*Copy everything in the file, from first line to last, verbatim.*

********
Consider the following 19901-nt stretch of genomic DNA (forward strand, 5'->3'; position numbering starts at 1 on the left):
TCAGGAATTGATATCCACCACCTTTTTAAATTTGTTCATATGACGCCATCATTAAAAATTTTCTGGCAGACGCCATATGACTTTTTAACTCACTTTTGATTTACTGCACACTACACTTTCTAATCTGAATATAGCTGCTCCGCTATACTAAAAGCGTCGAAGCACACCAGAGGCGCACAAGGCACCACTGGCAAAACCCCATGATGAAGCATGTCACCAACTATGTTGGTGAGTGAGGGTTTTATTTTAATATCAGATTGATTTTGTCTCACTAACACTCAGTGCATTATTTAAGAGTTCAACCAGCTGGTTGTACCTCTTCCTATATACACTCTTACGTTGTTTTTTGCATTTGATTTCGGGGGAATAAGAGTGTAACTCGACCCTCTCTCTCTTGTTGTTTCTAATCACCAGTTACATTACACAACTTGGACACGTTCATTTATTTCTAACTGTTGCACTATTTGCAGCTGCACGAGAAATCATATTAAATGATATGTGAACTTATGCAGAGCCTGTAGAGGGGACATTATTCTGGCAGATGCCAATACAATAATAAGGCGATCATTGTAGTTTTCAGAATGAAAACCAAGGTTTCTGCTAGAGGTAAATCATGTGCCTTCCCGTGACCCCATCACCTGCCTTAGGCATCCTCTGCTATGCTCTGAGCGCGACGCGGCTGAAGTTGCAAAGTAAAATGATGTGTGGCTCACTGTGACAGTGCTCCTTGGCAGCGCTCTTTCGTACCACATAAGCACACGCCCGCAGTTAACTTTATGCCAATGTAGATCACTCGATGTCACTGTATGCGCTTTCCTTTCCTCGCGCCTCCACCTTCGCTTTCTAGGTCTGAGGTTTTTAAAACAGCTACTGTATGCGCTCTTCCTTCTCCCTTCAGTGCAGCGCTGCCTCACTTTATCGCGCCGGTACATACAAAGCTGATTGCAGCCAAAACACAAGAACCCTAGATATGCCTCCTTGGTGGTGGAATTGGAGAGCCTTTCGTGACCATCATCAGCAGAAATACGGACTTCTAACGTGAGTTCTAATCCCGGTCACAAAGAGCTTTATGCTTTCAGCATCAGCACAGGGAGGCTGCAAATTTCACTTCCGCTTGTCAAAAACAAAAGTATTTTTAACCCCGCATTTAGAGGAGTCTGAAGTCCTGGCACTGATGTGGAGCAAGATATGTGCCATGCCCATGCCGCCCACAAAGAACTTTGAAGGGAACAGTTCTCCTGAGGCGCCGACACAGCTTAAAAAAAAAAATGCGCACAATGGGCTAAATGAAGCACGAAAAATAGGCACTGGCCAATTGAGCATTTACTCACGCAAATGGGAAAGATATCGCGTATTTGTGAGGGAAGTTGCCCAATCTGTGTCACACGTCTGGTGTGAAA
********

Consider the following 19901-nt stretch of genomic DNA (forward strand, 5'->3'; position numbering starts at 1 on the left):
TCAGGAATTGATATCCACCACCTTTTTAAATTTGTTCATATGACGCCATCATTAAAAATTTTCTGGCAGACGCCATATGACTTTTTAACTCACTTTTGATTTACTGCACACTACACTTTCTAATCTGAATATAGCTGCTCCGCTATACTAAAAGCGTCGAAGCACACCAGAGGCGCACAAGGCACCACTGGCAAAACCCCATGATGAAGCATGTCACCAACTATGTTGGTGAGTGAGGGTTTTATTTTAATATCAGATTGATTTTGTCTCACTAACACTCAGTGCATTATTTAAGAGTTCAACCAGCTGGTTGTACCTCTTCCTATATACACTCTTACGTTGTTTTTTGCATTTGATTTCGGGGGAATAAGAGTGTAACTCGACCCTCTCTCTCTTGTTGTTTCTAATCACCAGTTACATTACACAACTTGGACACGTTCATTTATTTCTAACTGTTGCACTATTTGCAGCTGCACGAGAAATCATATTAAATGATATGTGAACTTATGCAGAGCCTGTAGAGGGGACATTATTCTGGCAGATGCCAATACAATAATAAGGCGATCATTGTAGTTTTCAGAATGAAAACCAAGGTTTCTGCTAGAGGTAAATCATGTGCCTTCCCGTGACCCCATCACCTGCCTTAGGCATCCTCTGCTATGCTCTGAGCGCGACGCGGCTGAAGTTGCAAAGTAAAATGATGTGTGGCTCACTGTGACAGTGCTCCTTGGCAGCGCTCTTTCGTACCACATAAGCACACGCCCGCAGTTAACTTTATGCCAATGTAGATCACTCGATGTCACTGTATGCGCTTTCCTTTCCTCGCGCCTCCACCTTCGCTTTCTAGGTCTGAGGTTTTTAAAACAGCTACTGTATGCGCTCTTCCTTCTCCCTTCAGTGCAGCGCTGCCTCACTTTATCGCGCCGGTACATACAAAGCTGATTGCAGCCAAAACACAAGAACCCTAGATATGCCTCCTTGGTGGTGGAATTGGAGAGCCTTTCGTGACCATCATCAGCAGAAATACGGACTTCTAACGTGAGTTCTAATCCCGGTCACAAAGAGCTTTATGCTTTCAGCATCAGCACAGGGAGGCTGCAAATTTCACTTCCGCTTGTCAAAAACAAAAGTATTTTTAACCCCGCATTTAGAGGAGTCTGAAGTCCTGGCACTGATGTGGAGCAAGATATGTGCCATGCCCATGCCGCCCACAAAGAACTTTGAAGGGAACAGTTCTCCTGAGGCGCCGACACAGCTTAAAAAAAAAAATGCGCACAATGGGCTAAATGAAGCACGAAAAATAGGCACTGGCCAATTGAGCATTTACTCACGCAAATGGGAAAGATATCGCGTATTTGTGAGGGAAGTTGCCCAATCTGTGTCACACGTCTGGTGTGAAA